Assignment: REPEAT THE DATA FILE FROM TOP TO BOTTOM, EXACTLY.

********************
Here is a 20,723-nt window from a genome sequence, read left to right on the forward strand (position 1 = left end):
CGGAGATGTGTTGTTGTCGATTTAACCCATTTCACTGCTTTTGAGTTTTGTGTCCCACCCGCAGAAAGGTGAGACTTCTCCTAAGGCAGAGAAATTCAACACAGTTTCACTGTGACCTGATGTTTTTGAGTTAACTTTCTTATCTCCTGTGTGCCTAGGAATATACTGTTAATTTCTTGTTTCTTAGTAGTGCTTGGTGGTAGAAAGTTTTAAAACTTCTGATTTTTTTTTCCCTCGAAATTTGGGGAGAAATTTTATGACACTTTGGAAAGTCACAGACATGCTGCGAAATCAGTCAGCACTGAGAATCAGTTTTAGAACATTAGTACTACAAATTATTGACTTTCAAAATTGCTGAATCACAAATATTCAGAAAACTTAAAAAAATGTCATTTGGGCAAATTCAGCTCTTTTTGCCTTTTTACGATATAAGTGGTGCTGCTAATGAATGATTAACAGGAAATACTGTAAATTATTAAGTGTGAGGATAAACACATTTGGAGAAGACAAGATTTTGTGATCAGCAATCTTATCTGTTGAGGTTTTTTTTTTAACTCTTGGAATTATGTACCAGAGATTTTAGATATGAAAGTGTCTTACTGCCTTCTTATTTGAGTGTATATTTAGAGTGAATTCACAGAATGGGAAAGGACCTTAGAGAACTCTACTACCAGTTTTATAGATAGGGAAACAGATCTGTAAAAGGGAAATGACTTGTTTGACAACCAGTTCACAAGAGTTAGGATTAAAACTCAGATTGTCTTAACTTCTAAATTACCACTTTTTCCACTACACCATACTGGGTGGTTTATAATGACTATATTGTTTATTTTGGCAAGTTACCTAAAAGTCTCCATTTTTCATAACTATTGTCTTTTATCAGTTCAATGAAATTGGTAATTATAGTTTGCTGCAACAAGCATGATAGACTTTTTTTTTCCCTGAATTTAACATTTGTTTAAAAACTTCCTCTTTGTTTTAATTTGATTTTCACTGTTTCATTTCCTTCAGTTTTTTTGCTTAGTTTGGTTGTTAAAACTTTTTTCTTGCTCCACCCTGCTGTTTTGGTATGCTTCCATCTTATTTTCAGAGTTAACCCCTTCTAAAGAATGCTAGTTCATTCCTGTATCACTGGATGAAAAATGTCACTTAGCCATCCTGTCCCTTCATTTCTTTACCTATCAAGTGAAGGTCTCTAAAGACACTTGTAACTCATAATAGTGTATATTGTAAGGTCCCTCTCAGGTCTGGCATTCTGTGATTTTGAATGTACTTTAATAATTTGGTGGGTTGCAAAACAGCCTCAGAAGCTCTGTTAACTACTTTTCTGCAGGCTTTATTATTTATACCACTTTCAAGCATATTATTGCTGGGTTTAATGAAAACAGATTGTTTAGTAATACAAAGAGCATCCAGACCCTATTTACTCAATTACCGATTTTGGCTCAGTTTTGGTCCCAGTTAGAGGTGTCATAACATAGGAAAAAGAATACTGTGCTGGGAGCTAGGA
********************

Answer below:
Here is a 20,723-nt window from a genome sequence, read left to right on the forward strand (position 1 = left end):
CGGAGATGTGTTGTTGTCGATTTAACCCATTTCACTGCTTTTGAGTTTTGTGTCCCACCCGCAGAAAGGTGAGACTTCTCCTAAGGCAGAGAAATTCAACACAGTTTCACTGTGACCTGATGTTTTTGAGTTAACTTTCTTATCTCCTGTGTGCCTAGGAATATACTGTTAATTTCTTGTTTCTTAGTAGTGCTTGGTGGTAGAAAGTTTTAAAACTTCTGATTTTTTTTTCCCTCGAAATTTGGGGAGAAATTTTATGACACTTTGGAAAGTCACAGACATGCTGCGAAATCAGTCAGCACTGAGAATCAGTTTTAGAACATTAGTACTACAAATTATTGACTTTCAAAATTGCTGAATCACAAATATTCAGAAAACTTAAAAAAATGTCATTTGGGCAAATTCAGCTCTTTTTGCCTTTTTACGATATAAGTGGTGCTGCTAATGAATGATTAACAGGAAATACTGTAAATTATTAAGTGTGAGGATAAACACATTTGGAGAAGACAAGATTTTGTGATCAGCAATCTTATCTGTTGAGGTTTTTTTTTTAACTCTTGGAATTATGTACCAGAGATTTTAGATATGAAAGTGTCTTACTGCCTTCTTATTTGAGTGTATATTTAGAGTGAATTCACAGAATGGGAAAGGACCTTAGAGAACTCTACTACCAGTTTTATAGATAGGGAAACAGATCTGTAAAAGGGAAATGACTTGTTTGACAACCAGTTCACAAGAGTTAGGATTAAAACTCAGATTGTCTTAACTTCTAAATTACCACTTTTTCCACTACACCATACTGGGTGGTTTATAATGACTATATTGTTTATTTTGGCAAGTTACCTAAAAGTCTCCATTTTTCATAACTATTGTCTTTTATCAGTTCAATGAAATTGGTAATTATAGTTTGCTGCAACAAGCATGATAGACTTTTTTTTTCCCTGAATTTAACATTTGTTTAAAAACTTCCTCTTTGTTTTAATTTGATTTTCACTGTTTCATTTCCTTCAGTTTTTTTGCTTAGTTTGGTTGTTAAAACTTTTTTCTTGCTCCACCCTGCTGTTTTGGTATGCTTCCATCTTATTTTCAGAGTTAACCCCTTCTAAAGAATGCTAGTTCATTCCTGTATCACTGGATGAAAAATGTCACTTAGCCATCCTGTCCCTTCATTTCTTTACCTATCAAGTGAAGGTCTCTAAAGACACTTGTAACTCATAATAGTGTATATTGTAAGGTCCCTCTCAGGTCTGGCATTCTGTGATTTTGAATGTACTTTAATAATTTGGTGGGTTGCAAAACAGCCTCAGAAGCTCTGTTAACTACTTTTCTGCAGGCTTTATTATTTATACCACTTTCAAGCATATTATTGCTGGGTTTAATGAAAACAGATTGTTTAGTAATACAAAGAGCATCCAGACCCTATTTACTCAATTACCGATTTTGGCTCAGTTTTGGTCCCAGTTAGAGGTGTCATAACATAGGAAAAAGAATACTGTGCTGGGAGCTAGGA